In order to overcome this drawback we modified the PFPE oligomer by polycaprolactone chain-extension leading to an organic oligomer soluble in solvents commonly used in sol-gel processes. In previous papers8,9 we demonstrated that the fluorinated segment of poly(caprolactone-b-perfluoropolyether-b-caprolactone) (PCL-PFPE-PCL) triblock copolymers tends to migrate to the outer surface due to the strong thermodynamic driving force to minimize the surface energy. The same behavior was also noted in the case of polymeric blends,10,11 and thus a similar mechanism of surface segregation can be expected in the case of hybrid systems containing PFPE segments.

These organic-inorganic hybrid materials can be potentially used as functional coatings to prepare water-repellent glasses or, in general terms, to modify the surface characteristics of several substrates. The present study is concerned with the preparation and the characterization of PCL-PFPE-PCL block copolymers having a,w-triethoxysilane end-groups, which are more reactive than hydroxyl-terminated block copolymers for the subsequent sol-gel reaction.

Hybrid coatings were prepared by varying the organic-inorganic and the PFPE/PCL ratios in the copolymer. The evaluation of surface wetting behavior was carried out by contact angle measurements. Independent information on surface chemical composition was obtained by XPS spectroscopy. Non-fluorinated and fully inorganic reference materials were prepared and characterized for comparison.


1. The perfluoropolyether oligomer used in this study was Fluorolink® E (supplied by Solvay Solexis), which can be represented by the following formula:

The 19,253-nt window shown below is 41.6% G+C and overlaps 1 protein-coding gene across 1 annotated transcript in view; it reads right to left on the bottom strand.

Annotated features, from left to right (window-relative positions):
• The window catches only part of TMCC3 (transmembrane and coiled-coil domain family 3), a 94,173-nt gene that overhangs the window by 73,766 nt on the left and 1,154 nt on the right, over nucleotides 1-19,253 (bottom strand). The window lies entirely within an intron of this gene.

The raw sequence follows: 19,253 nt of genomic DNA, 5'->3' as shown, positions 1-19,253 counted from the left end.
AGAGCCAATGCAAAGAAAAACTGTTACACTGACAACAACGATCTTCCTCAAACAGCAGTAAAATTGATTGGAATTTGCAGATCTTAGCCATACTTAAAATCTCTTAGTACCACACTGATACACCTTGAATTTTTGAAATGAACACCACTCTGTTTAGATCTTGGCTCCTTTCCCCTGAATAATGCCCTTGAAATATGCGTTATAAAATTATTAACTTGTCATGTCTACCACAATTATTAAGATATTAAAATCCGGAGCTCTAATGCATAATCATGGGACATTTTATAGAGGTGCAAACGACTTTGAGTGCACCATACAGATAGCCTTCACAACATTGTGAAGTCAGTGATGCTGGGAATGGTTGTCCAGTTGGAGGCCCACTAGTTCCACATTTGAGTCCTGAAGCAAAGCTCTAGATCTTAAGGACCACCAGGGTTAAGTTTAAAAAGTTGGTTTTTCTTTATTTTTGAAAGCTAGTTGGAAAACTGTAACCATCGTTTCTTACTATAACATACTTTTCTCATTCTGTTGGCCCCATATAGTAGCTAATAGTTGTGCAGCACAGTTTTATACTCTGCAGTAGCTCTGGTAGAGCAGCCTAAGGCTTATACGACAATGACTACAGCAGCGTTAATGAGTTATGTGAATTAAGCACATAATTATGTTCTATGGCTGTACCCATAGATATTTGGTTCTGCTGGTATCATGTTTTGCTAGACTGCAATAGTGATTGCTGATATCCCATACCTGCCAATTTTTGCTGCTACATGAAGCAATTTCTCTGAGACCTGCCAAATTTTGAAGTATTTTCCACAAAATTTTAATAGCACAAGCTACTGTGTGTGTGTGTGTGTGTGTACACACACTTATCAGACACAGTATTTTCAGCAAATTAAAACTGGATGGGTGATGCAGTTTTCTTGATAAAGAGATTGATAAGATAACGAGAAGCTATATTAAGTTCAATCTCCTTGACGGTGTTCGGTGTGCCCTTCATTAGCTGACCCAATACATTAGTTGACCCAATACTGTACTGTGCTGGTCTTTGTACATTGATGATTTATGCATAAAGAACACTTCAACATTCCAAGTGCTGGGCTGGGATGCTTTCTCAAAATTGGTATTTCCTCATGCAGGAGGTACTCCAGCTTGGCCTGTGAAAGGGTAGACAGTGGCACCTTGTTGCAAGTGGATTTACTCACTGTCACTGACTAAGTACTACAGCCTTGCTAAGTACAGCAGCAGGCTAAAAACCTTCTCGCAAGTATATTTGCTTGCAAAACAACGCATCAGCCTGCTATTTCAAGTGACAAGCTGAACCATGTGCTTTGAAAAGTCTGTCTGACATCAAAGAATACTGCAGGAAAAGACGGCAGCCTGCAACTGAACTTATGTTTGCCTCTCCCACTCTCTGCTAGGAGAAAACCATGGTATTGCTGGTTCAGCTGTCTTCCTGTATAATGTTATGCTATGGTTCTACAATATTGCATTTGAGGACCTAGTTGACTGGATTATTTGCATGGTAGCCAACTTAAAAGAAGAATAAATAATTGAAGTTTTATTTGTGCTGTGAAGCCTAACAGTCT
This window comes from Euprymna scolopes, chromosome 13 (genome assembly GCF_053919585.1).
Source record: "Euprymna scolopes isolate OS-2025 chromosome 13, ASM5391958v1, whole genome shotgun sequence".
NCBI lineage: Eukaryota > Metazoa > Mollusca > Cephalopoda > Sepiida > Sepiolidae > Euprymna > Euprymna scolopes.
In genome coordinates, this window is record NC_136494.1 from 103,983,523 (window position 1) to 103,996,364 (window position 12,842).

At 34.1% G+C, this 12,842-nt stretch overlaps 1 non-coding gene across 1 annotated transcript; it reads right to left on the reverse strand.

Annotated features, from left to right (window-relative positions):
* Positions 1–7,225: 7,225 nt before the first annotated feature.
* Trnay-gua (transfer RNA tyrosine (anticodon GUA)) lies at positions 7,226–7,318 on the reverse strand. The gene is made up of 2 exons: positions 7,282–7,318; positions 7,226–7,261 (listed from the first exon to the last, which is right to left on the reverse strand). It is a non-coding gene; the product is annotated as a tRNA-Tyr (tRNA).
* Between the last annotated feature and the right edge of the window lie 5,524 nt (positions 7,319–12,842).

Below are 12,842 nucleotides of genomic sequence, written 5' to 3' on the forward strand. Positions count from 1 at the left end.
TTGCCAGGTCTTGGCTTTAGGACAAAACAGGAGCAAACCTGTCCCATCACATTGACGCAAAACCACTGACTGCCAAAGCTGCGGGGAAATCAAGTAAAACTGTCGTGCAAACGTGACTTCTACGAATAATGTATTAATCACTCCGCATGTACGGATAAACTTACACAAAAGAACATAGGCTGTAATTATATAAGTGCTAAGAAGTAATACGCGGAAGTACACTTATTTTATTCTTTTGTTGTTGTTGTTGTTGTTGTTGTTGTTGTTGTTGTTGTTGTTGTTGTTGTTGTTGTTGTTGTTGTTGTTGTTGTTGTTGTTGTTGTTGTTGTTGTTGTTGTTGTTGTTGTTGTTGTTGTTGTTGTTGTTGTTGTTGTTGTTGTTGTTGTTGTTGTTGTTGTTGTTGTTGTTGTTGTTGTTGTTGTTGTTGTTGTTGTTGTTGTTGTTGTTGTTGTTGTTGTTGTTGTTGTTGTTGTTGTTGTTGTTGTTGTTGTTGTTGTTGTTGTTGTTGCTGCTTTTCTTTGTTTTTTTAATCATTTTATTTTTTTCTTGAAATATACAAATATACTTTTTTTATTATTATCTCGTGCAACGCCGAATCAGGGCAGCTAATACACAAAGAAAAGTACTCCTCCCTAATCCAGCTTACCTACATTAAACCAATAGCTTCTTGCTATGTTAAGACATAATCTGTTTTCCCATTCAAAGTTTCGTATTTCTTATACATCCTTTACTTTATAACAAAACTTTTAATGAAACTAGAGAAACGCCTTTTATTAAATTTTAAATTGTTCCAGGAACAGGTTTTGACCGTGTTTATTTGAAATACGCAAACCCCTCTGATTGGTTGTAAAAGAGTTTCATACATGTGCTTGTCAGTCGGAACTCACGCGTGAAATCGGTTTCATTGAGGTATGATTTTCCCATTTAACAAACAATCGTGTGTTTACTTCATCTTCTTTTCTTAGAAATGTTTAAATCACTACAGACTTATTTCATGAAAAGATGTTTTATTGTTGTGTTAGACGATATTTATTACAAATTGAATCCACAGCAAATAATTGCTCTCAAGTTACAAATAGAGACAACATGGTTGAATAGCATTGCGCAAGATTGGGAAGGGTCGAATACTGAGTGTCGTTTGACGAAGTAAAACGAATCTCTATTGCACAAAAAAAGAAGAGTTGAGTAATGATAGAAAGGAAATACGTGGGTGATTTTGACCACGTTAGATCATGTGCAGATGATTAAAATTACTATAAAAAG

where the constituent units -C2F4O- and -CF2O- are randomly distributed along the macromolecular chains with p/q ratio of 0.9 and the average value of n is 1.5. The molar mass of this fluorinated macromer is about 2150 g·mol-1. For the purpose of identification this will be referred to as TX.

2. Polycaprolactone diol (Aldrich, average molecular weight 2000 g/mol); tetraethoxysilane (TEOS), Aldrich; 3-isocyanatopropyltriethoxysilane (ICTES), Fluka; hydrochloric acid at 37% concentration, Carlo Erba; ethanol (EtOH), Carlo Erba; tetrahydrofuran (THF), Carlo Erba; and tin(II) octoate (SnOct2), Aldrich were used, as received, without further purification.

3. e-Caprolactone (CL), Aldrich, was dried over calcium hydride and distilled before use.

Preparation of a,w-hydroxy-terminated
PCL-PFPE-PCL block copolymers
a,w-Hydroxy-terminated poly(caprolactone-b-perfluoropolyether-b-caprolactone) block copolymers with the following structure:
were prepared by ring-opening polymerization of CL using TX as transfer agent and in the presence of tin octoate as catalyst according to a procedure previously reported.8,12 The final products, coded as TXCL(x) (in which x = 2, 5, 10 represents the number-average degree of polymerization of the polycaprolactone segments), were dried overnight at room temperature under reduced pressure before use. The expected structures were confirmed by 1H-NMR analysis.

Preparation of a,w-triethoxysilane-terminated PCL-PFPE-PCL block copolymers
Triethoxysilane end-capped fluorinated copolymers were prepared by bulk reaction of TXCL(x) with ICTES (molar ratio of 1:2). The reaction was carried out in a 50-ml glass flask equipped with a CaCl2 trap and under magnetic stirring, at 120 °C for 3 h.

The final products, coded as TXCL(x)Si, were dried overnight at room temperature under reduced pressure before use. Polycaprolactone diol (Mn = 2000 g/mol) was directly reacted with ICTES under the same experimental conditions. The correspondent product was coded as PCLSi.